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Re: Well-formed Blueberry
- From: Joel Rees <email@example.com>
- To: firstname.lastname@example.org
- Date: Tue, 17 Jul 2001 14:47:22 +0900
But I still don't understand.
> No, I think Elliotte is right here. There are XML 1.0 documents, which
> lack the Magic Blueberry Mark (whatever it's going to be), and then there
> are Blueberry documents. XML-1.0-only parsers MUST reject Blueberry
> documents: they are not well-formed. Blueberry parsers SHOULD accept
> both Blueberry and 1.0 documents, but MUST apply the 1.0 well-formedness
> rules to 1.0 documents.
This is where I get confused. You say MUST. I still don't understand why. Is
NEL the culprit?
> If a document lacks the Magic Blueberry Mark but
> contains Blueberry names, it is not well-formed and must be rejected.
> Therefore, Blueberry parsers have to keep both sets of tables. Luckily,
> the Blueberry table is a strict superset of the 1.0 table,
I read "strict superset", and I think that anything that passed the XML 1.0
parser should pass the Blueberry parser. Is this correct? If it is, why
should a Blueberry capable parser care if a doc that labels itself XML 1.0
slips in a blueberry? I missed the posts that explained the specific damage.
(Or maybe I'm just brain-dead, anyway. It's been a hot, humid summer here.)
Okay, I can see that developers will want to have the wall available to
check against when developing for a context in which some users may be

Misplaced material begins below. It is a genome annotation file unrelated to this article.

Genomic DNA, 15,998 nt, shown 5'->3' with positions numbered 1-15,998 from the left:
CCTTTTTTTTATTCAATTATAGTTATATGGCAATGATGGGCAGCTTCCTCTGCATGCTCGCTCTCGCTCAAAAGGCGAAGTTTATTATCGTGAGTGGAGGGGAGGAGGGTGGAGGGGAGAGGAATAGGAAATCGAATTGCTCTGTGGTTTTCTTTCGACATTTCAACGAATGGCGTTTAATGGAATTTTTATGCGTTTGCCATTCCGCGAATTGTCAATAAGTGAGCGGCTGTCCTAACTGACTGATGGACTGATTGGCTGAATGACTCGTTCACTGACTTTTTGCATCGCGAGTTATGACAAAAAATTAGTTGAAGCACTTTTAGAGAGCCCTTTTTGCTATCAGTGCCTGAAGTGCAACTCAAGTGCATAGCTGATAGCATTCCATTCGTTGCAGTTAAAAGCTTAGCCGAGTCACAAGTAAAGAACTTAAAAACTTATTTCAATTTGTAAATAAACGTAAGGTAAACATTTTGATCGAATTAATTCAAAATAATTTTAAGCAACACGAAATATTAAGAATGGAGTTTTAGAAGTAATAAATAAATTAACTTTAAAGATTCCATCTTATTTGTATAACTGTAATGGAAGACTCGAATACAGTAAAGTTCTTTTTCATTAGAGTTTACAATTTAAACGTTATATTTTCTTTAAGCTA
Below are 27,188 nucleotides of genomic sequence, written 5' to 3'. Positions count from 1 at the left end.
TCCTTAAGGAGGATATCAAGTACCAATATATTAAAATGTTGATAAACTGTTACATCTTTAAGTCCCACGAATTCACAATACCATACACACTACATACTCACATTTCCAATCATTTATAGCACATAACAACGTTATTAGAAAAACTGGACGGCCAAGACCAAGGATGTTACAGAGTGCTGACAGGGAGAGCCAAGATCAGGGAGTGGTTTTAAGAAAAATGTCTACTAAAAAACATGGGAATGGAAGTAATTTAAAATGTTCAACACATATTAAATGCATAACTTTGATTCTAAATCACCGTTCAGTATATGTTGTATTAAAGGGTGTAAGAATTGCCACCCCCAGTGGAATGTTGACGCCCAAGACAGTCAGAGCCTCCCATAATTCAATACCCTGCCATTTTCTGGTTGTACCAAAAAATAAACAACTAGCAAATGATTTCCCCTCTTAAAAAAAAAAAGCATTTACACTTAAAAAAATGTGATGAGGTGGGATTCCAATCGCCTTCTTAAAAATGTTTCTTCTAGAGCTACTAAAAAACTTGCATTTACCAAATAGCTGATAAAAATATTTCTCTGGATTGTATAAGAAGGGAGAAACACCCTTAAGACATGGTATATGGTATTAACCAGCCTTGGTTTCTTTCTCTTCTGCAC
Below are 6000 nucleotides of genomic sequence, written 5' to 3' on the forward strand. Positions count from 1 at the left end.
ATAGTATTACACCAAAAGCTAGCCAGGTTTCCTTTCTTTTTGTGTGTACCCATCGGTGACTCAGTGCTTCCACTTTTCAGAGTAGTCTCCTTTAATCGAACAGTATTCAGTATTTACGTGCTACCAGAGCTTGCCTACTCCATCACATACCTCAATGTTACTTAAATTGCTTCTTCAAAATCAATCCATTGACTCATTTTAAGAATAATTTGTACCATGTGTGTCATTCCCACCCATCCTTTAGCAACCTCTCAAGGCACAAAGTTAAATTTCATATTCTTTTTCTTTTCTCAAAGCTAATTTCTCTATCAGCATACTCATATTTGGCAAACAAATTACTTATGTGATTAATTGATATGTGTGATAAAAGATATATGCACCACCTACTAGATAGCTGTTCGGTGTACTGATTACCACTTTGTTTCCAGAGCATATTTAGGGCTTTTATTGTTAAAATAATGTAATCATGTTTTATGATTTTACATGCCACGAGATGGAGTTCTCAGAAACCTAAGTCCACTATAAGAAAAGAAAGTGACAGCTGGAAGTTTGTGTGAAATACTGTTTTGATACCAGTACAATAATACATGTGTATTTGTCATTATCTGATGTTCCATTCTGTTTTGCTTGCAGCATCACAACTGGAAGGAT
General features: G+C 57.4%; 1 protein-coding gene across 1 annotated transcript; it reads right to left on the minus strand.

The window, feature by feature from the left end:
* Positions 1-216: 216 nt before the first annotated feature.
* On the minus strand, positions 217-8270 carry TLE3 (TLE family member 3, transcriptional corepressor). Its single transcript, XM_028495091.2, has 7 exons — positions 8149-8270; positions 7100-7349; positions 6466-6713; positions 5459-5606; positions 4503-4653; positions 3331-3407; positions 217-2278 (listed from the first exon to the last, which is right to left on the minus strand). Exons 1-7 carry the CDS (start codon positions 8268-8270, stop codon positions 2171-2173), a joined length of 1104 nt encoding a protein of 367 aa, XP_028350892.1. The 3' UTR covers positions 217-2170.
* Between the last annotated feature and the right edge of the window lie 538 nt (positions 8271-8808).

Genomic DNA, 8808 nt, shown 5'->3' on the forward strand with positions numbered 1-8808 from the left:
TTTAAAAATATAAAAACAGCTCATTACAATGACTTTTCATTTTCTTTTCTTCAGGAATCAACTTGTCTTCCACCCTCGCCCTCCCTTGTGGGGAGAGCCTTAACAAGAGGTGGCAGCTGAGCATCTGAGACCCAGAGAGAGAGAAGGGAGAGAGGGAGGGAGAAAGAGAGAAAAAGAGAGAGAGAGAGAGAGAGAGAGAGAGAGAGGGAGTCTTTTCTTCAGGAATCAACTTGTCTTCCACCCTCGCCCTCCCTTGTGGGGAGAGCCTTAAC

restricted to XML 1.0. End users won't need the wall, however?
> so it suffices
> to have four tables (or one table that maps Unicode values to one of
> four enumerated values): xml10_name_start, xml10_name_part,
> blueberry_only_name_start, blueberry_only_name_part.
Were we to use four tables, I assume we would want to pack them. But bit
addressing is another choice that can slow things down a bit, so we might
assume the option of one table, four bits per entry, instead. There should
be some long runs of identical values, so we should be able to use sparse
table redundancy reduction techniques without too much of a performance hit.
We should be able to end up with well less than 64K consumed by these
So there would probably be no need to remove the XML 1.0 tables from the
parsers that end-users will use, and that would keep things a little more
orderly. Not _required_ to have both tables for end-users, but we might as
well. Would it be appropriate to suggest that said table could handle two
more extensions to UNICODE without physically growing?
> IMHO the snag here would be getting an absolutely authoritative and
> permanent list of such character sets,
This is definitely going to be a problem. If I read it one way, I want to
push the jump to Blueberry now, before best practices really muddy things
But I will admit to this, I personally would prefer to handle Kanji with a
small standard set of radicals and something like the ideographic
description sequences. I am pretty sure this would be enough to uniquely
identify every current Kanji, and it would open the way for creataive
non-standard writings, comparable to the ability we have in English for
How many implementations of such a scheme have I seen? Zero.
(The present overabundance of code points dedicated to Kanji makes more
sense as a set of internal references to a pre-rendered font, rather than
standardized character code points. One early reference for the JIS
character set in my possession indicates that the JIS committee originally
assumed that something like ideographic description sequences would be the
ultimate approach for general information encoding, and that the JIS
character set was intended primarily as an internal reference set for
predefined font tables for the printing industry. At least, that's the way I